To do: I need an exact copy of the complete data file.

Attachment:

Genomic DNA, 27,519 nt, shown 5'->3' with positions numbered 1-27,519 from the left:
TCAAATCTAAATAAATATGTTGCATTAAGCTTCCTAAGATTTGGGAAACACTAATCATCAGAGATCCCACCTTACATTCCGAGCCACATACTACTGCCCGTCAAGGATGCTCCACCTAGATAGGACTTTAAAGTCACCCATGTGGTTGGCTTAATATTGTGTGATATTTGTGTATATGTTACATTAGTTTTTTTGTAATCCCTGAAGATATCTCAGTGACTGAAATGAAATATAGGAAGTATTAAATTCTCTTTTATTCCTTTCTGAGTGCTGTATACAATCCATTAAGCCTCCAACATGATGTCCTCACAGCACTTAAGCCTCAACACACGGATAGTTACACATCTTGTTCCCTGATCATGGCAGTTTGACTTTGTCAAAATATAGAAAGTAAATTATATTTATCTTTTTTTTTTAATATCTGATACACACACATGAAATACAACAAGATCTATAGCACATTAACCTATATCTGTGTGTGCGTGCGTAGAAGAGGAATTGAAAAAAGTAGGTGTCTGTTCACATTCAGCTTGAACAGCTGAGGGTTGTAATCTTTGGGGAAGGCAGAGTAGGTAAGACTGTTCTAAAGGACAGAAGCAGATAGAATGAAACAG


Genomic DNA, 27,519 nt, shown 5'->3' with positions numbered 1-27,519 from the left:
TCAAATCTAAATAAATATGTTGCATTAAGCTTCCTAAGATTTGGGAAACACTAATCATCAGAGATCCCACCTTACATTCCGAGCCACATACTACTGCCCGTCAAGGATGCTCCACCTAGATAGGACTTTAAAGTCACCCATGTGGTTGGCTTAATATTGTGTGATATTTGTGTATATGTTACATTAGTTTTTTTGTAATCCCTGAAGATATCTCAGTGACTGAAATGAAATATAGGAAGTATTAAATTCTCTTTTATTCCTTTCTGAGTGCTGTATACAATCCATTAAGCCTCCAACATGATGTCCTCACAGCACTTAAGCCTCAACACACGGATAGTTACACATCTTGTTCCCTGATCATGGCAGTTTGACTTTGTCAAAATATAGAAAGTAAATTATATTTATCTTTTTTTTTTAATATCTGATACACACACATGAAATACAACAAGATCTATAGCACATTAACCTATATCTGTGTGTGCGTGCGTAGAAGAGGAATTGAAAAAAGTAGGTGTCTGTTCACATTCAGCTTGAACAGCTGAGGGTTGTAATCTTTGGGGAAGGCAGAGTAGGTAAGACTGTTCTAAAGGACAGAAGCAGATAGAATGAAACAG